Eileen Earnshaw as Shirley Holmes, Jane Moriarty, William Shakespeare, et.al.
Eileen and Ray, Shared Story
So, there I was, hanging off this cliff. Not exactly part of the day I’d planned. Thank goodness the strap of my binoculars had held. For some reason, a line from Dad’s Army hit my brain whilst I was dangling.
“They make very good binoculars, them Germans!” Only now the strap was slipping, slowly, slowly, through the piece that adjusts the length. No point in shouting, I would never be heard above the gulls.
“Kittiwake! Kittiwake! Kittiwake!” I calculated that I had about 18 centimetres to live, not inches, these were German binoculars after all. My fingers were desperately searching for a hold on the millstone grit but the sea had worn it smooth. If only I had listened to my mother! I don’t know what she said, I never listened. 16 centimetres to go now. I couldn’t get hold of the strap at all to slow it down.
My feet scrabbled against the cliff face, or rather my boots did. My feet were playing cowardy-cowardy-custard and hiding inside the boots. I could hear loose stones and shale bouncing off the rocks below and my heart pounded with the rhythm of the sea. I felt my fingers loosen and I fell down, down.
The strap had given up its last 15 centimetres in one short, fast “Zzzzzzzzp.” I didn’t feel I could fly, I only had time to think “!” before I hit the water, cold and salty, then went under. I know now how difficult it is to breathe water and it’s not that I am a swimmer of any note but I was then and I reached the surface, I saw the stars.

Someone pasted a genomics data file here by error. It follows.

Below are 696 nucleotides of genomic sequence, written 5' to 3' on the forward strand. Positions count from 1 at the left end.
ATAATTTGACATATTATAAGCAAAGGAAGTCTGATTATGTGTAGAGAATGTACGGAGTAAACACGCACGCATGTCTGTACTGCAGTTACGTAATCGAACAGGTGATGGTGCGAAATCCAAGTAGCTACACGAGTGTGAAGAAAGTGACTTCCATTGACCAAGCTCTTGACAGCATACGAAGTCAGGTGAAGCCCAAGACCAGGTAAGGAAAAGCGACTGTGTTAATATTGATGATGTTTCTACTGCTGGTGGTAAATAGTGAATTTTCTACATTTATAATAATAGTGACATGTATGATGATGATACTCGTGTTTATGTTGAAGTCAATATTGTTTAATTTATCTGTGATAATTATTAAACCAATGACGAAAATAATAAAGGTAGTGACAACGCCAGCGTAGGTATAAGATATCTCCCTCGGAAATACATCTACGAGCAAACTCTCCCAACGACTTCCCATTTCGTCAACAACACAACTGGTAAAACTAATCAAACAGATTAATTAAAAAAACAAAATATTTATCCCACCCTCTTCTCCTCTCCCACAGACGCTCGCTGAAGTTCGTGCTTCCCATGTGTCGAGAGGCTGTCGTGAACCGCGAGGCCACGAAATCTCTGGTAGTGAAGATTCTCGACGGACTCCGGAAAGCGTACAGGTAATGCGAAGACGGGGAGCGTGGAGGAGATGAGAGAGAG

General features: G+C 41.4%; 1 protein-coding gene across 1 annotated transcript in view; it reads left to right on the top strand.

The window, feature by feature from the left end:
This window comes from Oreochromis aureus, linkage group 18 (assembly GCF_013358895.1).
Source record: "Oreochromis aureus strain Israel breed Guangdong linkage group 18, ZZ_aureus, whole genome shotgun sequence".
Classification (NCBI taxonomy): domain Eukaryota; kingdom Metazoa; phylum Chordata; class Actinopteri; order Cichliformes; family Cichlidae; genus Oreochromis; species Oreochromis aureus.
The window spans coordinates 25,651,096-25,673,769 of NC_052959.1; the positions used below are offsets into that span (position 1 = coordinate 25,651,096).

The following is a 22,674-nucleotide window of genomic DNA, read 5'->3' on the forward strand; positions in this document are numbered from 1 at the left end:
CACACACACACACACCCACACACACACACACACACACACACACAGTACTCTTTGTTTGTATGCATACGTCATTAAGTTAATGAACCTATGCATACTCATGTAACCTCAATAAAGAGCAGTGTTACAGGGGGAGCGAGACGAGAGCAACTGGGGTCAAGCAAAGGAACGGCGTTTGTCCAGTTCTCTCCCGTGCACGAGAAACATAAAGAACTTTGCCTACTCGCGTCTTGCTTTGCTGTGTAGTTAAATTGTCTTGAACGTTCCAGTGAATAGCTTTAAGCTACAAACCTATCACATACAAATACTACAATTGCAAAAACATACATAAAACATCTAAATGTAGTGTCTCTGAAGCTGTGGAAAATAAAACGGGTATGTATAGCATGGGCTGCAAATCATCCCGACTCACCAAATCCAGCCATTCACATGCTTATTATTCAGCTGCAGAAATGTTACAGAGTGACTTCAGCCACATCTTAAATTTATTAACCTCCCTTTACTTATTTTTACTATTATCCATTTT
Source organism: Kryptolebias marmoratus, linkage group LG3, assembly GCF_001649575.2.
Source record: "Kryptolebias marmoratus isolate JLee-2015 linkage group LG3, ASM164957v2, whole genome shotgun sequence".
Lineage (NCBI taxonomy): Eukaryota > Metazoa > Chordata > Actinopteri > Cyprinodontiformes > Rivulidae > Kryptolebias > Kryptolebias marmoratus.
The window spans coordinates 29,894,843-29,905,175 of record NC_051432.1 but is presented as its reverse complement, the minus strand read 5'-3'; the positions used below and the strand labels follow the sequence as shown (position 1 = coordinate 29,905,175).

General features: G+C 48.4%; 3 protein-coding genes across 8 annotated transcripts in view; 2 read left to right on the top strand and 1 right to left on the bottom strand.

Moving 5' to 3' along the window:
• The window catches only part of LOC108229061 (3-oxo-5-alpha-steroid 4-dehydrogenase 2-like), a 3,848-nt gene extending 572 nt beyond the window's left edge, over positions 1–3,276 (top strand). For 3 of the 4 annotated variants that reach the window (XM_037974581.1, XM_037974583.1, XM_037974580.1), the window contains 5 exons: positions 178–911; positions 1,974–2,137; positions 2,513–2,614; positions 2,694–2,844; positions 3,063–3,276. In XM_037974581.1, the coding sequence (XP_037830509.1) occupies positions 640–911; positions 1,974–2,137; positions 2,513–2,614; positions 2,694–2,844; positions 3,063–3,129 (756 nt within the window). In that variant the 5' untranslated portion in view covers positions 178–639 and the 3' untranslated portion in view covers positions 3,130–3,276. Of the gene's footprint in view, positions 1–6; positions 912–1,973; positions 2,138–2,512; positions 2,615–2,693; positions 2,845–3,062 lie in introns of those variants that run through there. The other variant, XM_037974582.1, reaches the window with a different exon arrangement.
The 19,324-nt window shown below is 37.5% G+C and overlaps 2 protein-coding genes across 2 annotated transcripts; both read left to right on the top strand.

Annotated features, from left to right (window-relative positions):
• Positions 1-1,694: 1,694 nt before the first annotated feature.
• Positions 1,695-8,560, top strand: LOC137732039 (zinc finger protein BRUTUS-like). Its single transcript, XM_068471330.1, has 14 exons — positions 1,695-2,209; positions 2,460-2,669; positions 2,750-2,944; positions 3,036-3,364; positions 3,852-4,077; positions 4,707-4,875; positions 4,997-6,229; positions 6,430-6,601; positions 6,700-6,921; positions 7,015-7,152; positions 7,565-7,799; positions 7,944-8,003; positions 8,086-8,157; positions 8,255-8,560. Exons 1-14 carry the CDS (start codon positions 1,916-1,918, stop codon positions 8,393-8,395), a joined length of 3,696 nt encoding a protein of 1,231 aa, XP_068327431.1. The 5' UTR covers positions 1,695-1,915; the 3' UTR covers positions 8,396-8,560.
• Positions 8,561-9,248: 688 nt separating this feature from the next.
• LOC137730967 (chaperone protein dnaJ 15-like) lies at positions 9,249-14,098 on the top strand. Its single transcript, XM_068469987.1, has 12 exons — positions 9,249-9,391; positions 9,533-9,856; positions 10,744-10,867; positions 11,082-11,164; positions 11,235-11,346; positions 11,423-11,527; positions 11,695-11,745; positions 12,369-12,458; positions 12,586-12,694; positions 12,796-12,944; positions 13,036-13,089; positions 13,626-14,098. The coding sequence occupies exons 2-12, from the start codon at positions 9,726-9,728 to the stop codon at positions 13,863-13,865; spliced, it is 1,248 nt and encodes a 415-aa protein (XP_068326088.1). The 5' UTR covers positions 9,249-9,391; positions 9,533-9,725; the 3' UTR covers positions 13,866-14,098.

Most of them were round my head, like a bad cartoon but some shone in the sky above.
My saviour had a name, written on every part of their body, the name, difficult to pronounce, was Rnli! Rnli had saved me, Rnli had protected me, Rnli had rescued me. I felt like shouting their name.
RNLI! RNLI RNLI
Rnli was my guardian angel, granted, there were no wings and not a sniff or a sign of a golden aura but angels come in many shapes and sizes and if it happened to be an overweight man with a boozer’s nose and a hook – he was an angel!
© Eileen Earnshaw & Ray Stearn 1st July 2021
Below, the terrain, an intricate pattern
Square on square to the distant hills.
latitude, longitude, marked on a graph
a mint new morning in a sun blessed land.
A red dot indicates target locked on.
White noise and a steadying hum,
below, a wild and wanton flowering
eats the air and vomits smoke.
A target reached, a bomb released
duty to queen and country done
the gunner moves his index finger
a red dot indicates target locked on.
© Eileen Earnshaw 2020.
Our regular Zoom workshop replaces the physical meeting at Touchstones and takes place on the first Thursday of the month between 2-4. This month it fell on November 5th so we had to write about Guy Fawkes’ Night, Bonfire Night, call it what you will. What I loved about facilitating this session was the marvellous memories we all brought back, I’m sure there’s a book to be had from this!
Eileen sent in her poem for our enjoyment.
Time, a misted image.
Sixty, seventy years ago,
My brother, in his too big wellies
Fireworks high in each hand.
Sky and flame reflected in
his national health lenses.
His face glows, hot, sweating.
That night, he was the god of fire
dancing forwards, skittering back.
Reds and golds streaked his body.
Acolytes brought parkin, treacle,
peas black in curdled sauce.
The fire crashed, sparks fly
Guy Ffaulks face curls and shrivels
Recoiling into ashes,
bonfire night is over.
I remember my big brother,
luminous in firelight.
©Eileen Earnshaw 2020.